The Canadian Economic Press on house prices not overvalued (25 September 2008) Strict lending practices and the overall strong position of Canada's financial institutions make this country well-positioned to avoid a housing crash, says a report from Desjardins. The report says real estate in this country is not overvalued and should avoid widespread price declines. 'Price advances had been supported by fundamentals—strong employment and low interest rates—not softening credit conditions,' wrote the report's author, Desjardins senior economist Helene Bégin. She argues that price declines are not widespread but contained to several western Canadian cities, where prices had rocketed to stratospheric levels. 'Since these same cities had carved the path to soaring home values and their weighting in the volume of sales had increased over the years, the downward shift in prices is enough to slash average home prices across the board in Canada,' says B�égin. Other markets would have to deteriorate significantly to see prices shift further downward, and markets such as Montreal, Quebec, and Ottawa, where slight listing shortages have been reported, seem to be 'sheltered from any possible depreciation,' B�égin writes.

CBC News - Moncton and Dieppe still booming: development officers (25 September 2008) Things are still booming in Moncton and Dieppe, New Brunswick. Both cities are predicting record years for construction. Ben Champoux, business development specialist for Moncton, said that by the end of September, there will be nearly C$100 million in new projects approved for the city. 'And considering what's in the pipeline between now and the end of December, it could be a record year,' Champoux said. Roger Melanson, general manager of Dieppe's economic development corporation, said that city will have a record C$74 million in new construction by the end of the month. Both development officers said they're optimistic the boom will continue into 2009. Moncton was named the best place for business in Atlantic Canada and New England (US) for the second year in a row, according to a KPMG report released in the spring.

CBC News - Organic cheese production begins on P.E.I. (25 September 2008) Amalgamated Dairies in Summerside, Prince Edward Island, processed the first commercial organic cheese in the Maritimes this week. The milk comes from four organic dairy operations. The organic dairy farmers are getting a premium for the milk.

Canwest News Service on Canadian study found honey . . . treats sinusitis better than drugs (23 September 2008) Chronic sinusitis infects 31 million Americans each year, clogging the spaces behind the forehead, nose, and cheekbones. Honey has also been used for centuries to treat infected wounds and burns in much of the world.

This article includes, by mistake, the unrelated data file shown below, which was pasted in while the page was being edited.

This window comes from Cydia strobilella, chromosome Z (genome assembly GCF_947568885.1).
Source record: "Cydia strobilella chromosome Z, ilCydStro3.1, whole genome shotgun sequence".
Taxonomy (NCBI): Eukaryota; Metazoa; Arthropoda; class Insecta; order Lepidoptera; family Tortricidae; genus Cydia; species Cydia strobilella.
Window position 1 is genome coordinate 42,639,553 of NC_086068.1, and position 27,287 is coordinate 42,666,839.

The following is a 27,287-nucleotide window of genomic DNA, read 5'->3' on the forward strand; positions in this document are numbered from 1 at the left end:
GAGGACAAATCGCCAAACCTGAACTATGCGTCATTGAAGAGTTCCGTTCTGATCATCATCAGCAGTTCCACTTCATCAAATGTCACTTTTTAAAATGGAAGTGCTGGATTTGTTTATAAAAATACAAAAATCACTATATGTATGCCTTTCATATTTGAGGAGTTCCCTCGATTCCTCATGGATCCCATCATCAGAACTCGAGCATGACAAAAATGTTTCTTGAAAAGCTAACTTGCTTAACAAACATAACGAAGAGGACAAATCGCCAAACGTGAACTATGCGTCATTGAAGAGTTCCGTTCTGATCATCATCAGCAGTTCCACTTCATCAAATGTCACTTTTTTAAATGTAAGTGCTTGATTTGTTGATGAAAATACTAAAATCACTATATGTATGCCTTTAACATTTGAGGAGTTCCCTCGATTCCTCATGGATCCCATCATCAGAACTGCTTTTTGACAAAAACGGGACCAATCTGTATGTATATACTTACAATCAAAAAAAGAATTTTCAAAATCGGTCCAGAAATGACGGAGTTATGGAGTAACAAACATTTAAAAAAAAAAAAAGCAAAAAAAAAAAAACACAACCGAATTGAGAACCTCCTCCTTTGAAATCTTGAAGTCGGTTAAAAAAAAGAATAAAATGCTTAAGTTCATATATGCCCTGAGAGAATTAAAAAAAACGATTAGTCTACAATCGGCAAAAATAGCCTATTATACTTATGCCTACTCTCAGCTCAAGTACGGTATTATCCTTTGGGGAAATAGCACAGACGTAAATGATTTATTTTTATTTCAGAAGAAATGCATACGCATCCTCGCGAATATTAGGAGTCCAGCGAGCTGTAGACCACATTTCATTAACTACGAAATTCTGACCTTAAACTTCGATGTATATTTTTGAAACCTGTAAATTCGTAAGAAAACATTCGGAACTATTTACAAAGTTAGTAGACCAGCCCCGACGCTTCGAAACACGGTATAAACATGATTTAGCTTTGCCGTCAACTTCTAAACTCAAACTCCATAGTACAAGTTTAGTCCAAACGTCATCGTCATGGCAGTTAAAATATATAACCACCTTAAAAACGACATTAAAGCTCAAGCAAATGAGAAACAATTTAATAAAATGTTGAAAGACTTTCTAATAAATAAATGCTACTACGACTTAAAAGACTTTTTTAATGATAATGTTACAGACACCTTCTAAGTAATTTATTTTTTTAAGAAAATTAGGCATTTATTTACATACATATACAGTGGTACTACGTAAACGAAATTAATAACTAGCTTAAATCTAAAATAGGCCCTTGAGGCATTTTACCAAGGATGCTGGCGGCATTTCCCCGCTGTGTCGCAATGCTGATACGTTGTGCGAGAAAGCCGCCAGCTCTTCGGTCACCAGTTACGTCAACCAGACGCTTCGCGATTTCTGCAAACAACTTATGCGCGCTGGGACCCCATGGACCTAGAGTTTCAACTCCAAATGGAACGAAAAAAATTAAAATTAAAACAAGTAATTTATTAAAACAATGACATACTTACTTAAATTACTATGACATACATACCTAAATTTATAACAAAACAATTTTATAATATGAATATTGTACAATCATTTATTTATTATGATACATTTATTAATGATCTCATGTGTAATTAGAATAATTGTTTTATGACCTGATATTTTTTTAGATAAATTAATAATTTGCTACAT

The Globe and Mail - Earth's oldest rocks found in Quebec (25 September 2008) Canadian researchers have discovered the oldest rocks in the world. The remnants of the Earth's early crust are 4.28 billion years old and were found in a belt of ancient bedrock along the eastern shore of Hudson Bay in northern Quebec. They have been around since roughly 300 million years since the planet was formed 4.6 billion years ago, says Jonathan O'Neil of McGill University, the lead author of a paper published Friday in the journal Science. The rocks offer scientists a glimpse of what the young Earth looked like. The other researchers are Don Francis at McGill, Ross Stevenson at the Universit�é du Qu�ébec à Montr�éal, and Richard Carlson at the Carnegie Institution in Washington.

From a Canwest News Service report on this: The rocks are on Inuit land, about an hour's canoe trip from the community of Inukjuak. The Inuit gave the scientists permission to work on the site and have been helping with logistics.

From a Reuters Canada report on this: 'It's layered pink. And then it's got big garnets in it that make big, round blobs in the layering,' Dr Carlson said.

From a Montreal Gazette report on this: Jonathan O'Neil used a radioactive isotope to date the rocks, believed to be oldest remnants of the Earth's first crust. 'When I went back this summer and walked there again, knowing they were the oldest rocks in the world, I have to say it was kind of special,' O'Neil said.

These are a few of the news reports reflecting Canada's rising invincibility from the growing Yogic Flying groups across Canada and the Invincible America Assembly at Maharishi University of Management and Maharishi Vedic City, USA.

For further information on creating invincibility for your nation, please visit: